Resilience Pays Dividends
by: Wes Froeschner – Sports Editor
The most exciting day of regular season baseball ever. That is what a lot of people are calling September 28, 2011. And not just Cardinal fans in St. Louis, as most of us know what happened on this day, but baseball fans across the nation.
We as sports fans witnessed something that had never happened before. Two enormous collapses the likes no one has ever seen by the Atlanta Braves and the Boston Red Sox. The Red Sox at one point had a nine game lead in the standings over the Tampa Bay Rays, while the Braves had an eight and a half game lead at the same time over our very own St. Louis Cardinals. What transpired leading up to the 28th was unforgettable, but the night itself was what set this season apart from any other that we’ve seen.
Let’s start with the Rays, who had to come back from a nine game deficit just to be in the position to make the postseason. They went into Wednesday tied for the Wild Card lead with the Red Sox, but they had to play the first-place Yankees, while the Red Sox had the easier job of playing the lowly Baltimore Orioles. The odds were greatly in Boston’s favor.
As both of the games started, the Rays seemed to be in an even tighter position. New York jumped ahead 7-0 early on in the game, and seemed to never look back. Meanwhile, the Red Sox were beating the Orioles 3-2 until a rain delay in the 7th inning caused the game to be delayed. The Rays were on their way to losing, and the Red Sox game could be stopped at any minute, which would give Boston the Wild Card.
But Tampa wasn’t out just yet. In the bottom of the eighth, out of nowhere, the Rays bust loose for six runs. It was miraculous, but it seemed to be too little, too late. They were still down, and it seemed as though the Yankees had won. But not so fast. In the bottom of the ninth, down to their last strike, .119 hitter Dan Johnson smacks a pitch out to the right field bleachers, and the game is tied.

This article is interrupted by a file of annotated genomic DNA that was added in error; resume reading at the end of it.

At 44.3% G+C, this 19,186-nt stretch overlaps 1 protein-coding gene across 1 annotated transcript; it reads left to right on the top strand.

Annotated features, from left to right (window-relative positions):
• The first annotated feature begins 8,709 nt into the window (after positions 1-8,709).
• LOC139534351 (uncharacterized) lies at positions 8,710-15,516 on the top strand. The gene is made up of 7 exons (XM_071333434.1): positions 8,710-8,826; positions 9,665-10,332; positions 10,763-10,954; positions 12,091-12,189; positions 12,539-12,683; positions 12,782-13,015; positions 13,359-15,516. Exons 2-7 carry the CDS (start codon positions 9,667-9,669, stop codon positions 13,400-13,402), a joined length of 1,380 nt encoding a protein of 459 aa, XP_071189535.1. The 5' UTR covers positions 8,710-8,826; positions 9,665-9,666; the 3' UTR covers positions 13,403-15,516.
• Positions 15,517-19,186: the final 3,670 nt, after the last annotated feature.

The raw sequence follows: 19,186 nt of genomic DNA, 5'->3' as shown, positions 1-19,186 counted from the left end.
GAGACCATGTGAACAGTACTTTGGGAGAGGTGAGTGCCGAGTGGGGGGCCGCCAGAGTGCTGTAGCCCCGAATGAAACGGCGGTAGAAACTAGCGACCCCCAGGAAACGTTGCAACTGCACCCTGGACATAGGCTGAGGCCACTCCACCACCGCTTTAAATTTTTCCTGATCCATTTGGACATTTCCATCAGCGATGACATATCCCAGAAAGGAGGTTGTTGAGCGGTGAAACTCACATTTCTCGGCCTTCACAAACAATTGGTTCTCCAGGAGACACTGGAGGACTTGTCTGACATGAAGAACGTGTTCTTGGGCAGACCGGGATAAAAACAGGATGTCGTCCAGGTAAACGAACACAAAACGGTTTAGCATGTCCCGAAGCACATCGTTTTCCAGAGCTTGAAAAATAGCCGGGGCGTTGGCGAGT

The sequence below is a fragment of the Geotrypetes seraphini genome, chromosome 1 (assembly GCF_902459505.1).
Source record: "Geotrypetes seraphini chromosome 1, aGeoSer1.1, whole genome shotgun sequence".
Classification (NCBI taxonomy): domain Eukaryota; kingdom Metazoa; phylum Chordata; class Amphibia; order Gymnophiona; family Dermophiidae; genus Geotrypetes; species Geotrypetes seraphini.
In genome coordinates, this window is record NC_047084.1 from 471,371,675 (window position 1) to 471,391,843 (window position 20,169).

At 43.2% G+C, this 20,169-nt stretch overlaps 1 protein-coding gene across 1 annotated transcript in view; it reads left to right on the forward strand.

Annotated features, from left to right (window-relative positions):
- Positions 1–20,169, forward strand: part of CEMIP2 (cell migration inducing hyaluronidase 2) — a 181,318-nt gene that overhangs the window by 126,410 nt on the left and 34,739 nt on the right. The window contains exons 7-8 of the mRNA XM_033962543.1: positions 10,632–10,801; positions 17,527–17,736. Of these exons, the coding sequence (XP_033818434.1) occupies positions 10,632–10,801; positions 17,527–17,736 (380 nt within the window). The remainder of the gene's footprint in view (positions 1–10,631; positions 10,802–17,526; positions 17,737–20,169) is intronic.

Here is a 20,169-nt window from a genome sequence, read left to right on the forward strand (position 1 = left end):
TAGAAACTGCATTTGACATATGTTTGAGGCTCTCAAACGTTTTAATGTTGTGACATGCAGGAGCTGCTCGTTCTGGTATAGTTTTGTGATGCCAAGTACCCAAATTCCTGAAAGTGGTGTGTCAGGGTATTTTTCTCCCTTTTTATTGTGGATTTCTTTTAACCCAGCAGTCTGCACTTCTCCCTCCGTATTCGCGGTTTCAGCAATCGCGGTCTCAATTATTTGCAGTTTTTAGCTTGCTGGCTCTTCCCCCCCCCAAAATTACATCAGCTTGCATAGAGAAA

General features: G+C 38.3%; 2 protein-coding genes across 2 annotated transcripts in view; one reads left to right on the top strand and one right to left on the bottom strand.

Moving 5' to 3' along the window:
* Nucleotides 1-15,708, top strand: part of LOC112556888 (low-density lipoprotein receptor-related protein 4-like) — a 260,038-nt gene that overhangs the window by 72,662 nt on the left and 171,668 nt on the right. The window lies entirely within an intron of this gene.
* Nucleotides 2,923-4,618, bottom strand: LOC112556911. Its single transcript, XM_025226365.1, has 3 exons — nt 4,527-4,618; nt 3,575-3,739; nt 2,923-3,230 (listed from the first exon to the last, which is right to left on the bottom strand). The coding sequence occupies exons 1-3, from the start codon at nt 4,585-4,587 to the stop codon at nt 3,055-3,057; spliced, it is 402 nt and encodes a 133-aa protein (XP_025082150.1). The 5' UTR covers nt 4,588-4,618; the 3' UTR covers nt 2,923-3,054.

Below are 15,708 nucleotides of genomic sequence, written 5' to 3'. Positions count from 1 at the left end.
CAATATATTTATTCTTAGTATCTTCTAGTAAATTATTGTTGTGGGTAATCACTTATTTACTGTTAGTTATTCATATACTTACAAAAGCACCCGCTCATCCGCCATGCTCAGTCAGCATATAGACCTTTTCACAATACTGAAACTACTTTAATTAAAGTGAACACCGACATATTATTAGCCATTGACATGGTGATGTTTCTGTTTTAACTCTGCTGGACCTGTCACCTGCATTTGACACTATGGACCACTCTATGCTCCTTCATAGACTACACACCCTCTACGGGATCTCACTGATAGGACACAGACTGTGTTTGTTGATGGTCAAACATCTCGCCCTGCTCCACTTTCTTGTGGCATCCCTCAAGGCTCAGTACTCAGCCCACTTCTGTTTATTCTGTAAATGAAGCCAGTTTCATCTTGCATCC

Just before, the Red Sox game had resumed and they had coughed up their lead to the last place Orioles and had lost the game. Now, all that mattered was the Rays game. They didn’t have to wait long, as four minutes later, their fate had been sealed. In the bottom of the twelfth, star third baseman Evan Longoria hit a line drive out of the park to give the Rays the win and the Wild Card.
How could anything be possibly more exciting in baseball, you ask? If the same thing happened again the same night, that would be pretty exciting. Oh wait, it did.
The Cardinals had, just like the Rays, fought long and hard in September to overcome incredible odds. They came back from an eight and a half game deficit to be at the position on Wednesday to win the National League Wild Card playoff position. St. Louis got to play the dreadful Astros, while the Braves had to play the best team in baseball, the Philadelphia Phillies.
St. Louis’s game was a blow-out, as the won 8-0 with a dominating performance by veteran pitcher Chris Carpenter. Atlanta, however, was winning their game 3-2 in the bottom of the ninth. Then, Atlanta closer Craig Kimbrel lost the lead, and the game was tied. The Braves eventually went on to complete their late season debacle in the twelfth inning when Phillies outfielder Hunter Pence hit a wimpy single just out of the reach of second baseman Dan Uggla to score the winning run.
A lot of people may look at this day and say, “So what? It’s just a day of baseball. Why should I care?”
You might not care about the actual games, but there are lessons to be learned in watching these games, just as there are lessons to be learned in sports all the time. The Rays and the Cardinals never gave up during the long season, even when most of the country had pretty much proclaimed the Red Sox and Braves winners.
Resiliency is an important characteristic that everyone should try to develop. No matter how much you think you’re down, you’re never out.